Sunday, July 26, 2009

Reading Liberty

Henry Hazlitt assembled a list of 550 titles addressing the concept of Liberty in his book, THE FREE MAN'S LIBRARY: A Descriptive and Critical Bibliography, published in 1956.[1] One can only imagine the number of more-recent books deserving a spot among the 500. The sad fact is that there is no chance that I will make much of a dent in this list during my lifetime. But, there it is anyway.

The point: The next time your local school district creates a summer reading list, see how many Oprah recommendations and NY Times Best Sellers make the cut. I'd wager that none of the Hazlitt books will be listed. Why? Your local school districts are about feeding rot. Keep in mind, a unionized government workforce has no place for the concept of Liberty; just fluff and collectivist muddle.

[1] This book is available at as a downloadable PDF.


Anonymous said...

I have had the opportunity to teach Anthem by Ayne Rand in a public school *it is on Hazlitt's list*. There is more talk about individualism and liberty in the schools than you think. And I realize that in the classroom is not the same as the reading list, but the students are still exposed to some of the ideas you love.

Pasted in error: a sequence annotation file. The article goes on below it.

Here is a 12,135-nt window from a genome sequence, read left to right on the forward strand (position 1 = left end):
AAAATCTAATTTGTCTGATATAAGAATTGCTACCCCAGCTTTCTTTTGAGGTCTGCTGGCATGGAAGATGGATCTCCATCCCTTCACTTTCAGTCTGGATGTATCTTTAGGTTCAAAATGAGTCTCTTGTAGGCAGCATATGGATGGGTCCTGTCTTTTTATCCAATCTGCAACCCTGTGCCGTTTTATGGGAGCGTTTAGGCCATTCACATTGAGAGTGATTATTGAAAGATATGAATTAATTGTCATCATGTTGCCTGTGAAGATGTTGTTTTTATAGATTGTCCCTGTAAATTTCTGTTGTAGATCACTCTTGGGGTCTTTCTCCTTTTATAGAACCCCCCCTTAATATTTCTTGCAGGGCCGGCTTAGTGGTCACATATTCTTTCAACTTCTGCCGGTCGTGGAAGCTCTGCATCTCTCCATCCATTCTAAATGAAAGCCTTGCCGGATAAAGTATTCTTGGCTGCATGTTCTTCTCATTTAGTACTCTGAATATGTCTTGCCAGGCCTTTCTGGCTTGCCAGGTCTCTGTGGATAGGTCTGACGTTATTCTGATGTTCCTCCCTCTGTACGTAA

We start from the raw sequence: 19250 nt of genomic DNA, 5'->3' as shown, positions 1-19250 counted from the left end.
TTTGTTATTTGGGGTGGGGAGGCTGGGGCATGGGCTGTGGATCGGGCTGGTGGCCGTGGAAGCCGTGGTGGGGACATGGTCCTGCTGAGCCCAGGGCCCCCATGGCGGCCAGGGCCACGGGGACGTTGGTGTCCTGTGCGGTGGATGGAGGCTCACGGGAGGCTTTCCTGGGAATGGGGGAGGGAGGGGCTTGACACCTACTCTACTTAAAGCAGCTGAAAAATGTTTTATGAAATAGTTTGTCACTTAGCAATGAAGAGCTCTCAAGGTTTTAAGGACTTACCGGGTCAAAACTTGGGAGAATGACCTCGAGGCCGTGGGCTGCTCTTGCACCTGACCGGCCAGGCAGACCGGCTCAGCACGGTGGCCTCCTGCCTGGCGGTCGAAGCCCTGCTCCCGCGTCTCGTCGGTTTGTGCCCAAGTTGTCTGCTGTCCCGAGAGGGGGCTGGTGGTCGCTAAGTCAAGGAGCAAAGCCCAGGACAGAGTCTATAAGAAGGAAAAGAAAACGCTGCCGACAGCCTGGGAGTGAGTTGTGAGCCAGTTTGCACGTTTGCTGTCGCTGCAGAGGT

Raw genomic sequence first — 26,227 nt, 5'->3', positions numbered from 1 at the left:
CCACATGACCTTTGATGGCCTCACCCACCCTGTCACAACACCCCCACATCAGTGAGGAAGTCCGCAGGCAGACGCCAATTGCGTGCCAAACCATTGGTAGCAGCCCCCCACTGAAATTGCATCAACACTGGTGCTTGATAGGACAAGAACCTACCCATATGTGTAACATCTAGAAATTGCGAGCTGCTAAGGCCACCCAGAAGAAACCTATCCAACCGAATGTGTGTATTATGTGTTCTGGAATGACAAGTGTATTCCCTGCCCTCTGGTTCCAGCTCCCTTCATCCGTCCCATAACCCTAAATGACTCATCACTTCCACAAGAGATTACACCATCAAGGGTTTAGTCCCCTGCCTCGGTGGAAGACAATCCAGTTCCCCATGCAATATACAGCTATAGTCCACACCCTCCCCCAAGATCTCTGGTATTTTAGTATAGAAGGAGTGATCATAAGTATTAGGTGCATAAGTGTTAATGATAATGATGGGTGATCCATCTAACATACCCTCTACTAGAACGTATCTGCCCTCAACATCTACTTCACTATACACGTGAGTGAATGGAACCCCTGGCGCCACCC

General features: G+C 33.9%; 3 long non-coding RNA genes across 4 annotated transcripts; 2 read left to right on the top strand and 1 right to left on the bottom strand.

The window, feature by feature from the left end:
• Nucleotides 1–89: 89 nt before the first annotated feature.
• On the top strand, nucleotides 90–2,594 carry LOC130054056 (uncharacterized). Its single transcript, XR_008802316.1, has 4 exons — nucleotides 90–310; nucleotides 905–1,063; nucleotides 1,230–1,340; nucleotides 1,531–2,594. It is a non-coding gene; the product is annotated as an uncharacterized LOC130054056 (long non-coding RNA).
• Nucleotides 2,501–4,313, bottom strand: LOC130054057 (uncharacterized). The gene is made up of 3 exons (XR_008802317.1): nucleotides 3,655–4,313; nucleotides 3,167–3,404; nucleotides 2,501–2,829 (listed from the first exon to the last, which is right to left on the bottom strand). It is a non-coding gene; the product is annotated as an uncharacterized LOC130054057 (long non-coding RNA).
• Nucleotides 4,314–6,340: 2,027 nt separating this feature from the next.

I also would not negate some of the Oprah books. Night by Eli Weisel made her list.
I guess the point is, readings on government and philosophy do belong in the schools; especially in government/social studies. And we could be teaching our students more about this.
But approaching any single agenda is just as devastating as another. We always need to be careful that we are getting a robust curriculum.

Anonymous said...

Jim Bunning dropped out of the US Senate race in KY. That leaves Rand Paul (son of Ron) and Ted Grayson, who is KY Sec of State. The Party fave is Grayson, but--who wants another Country Club Republican? I see a deluge of cash going Paul's way. Good stuff.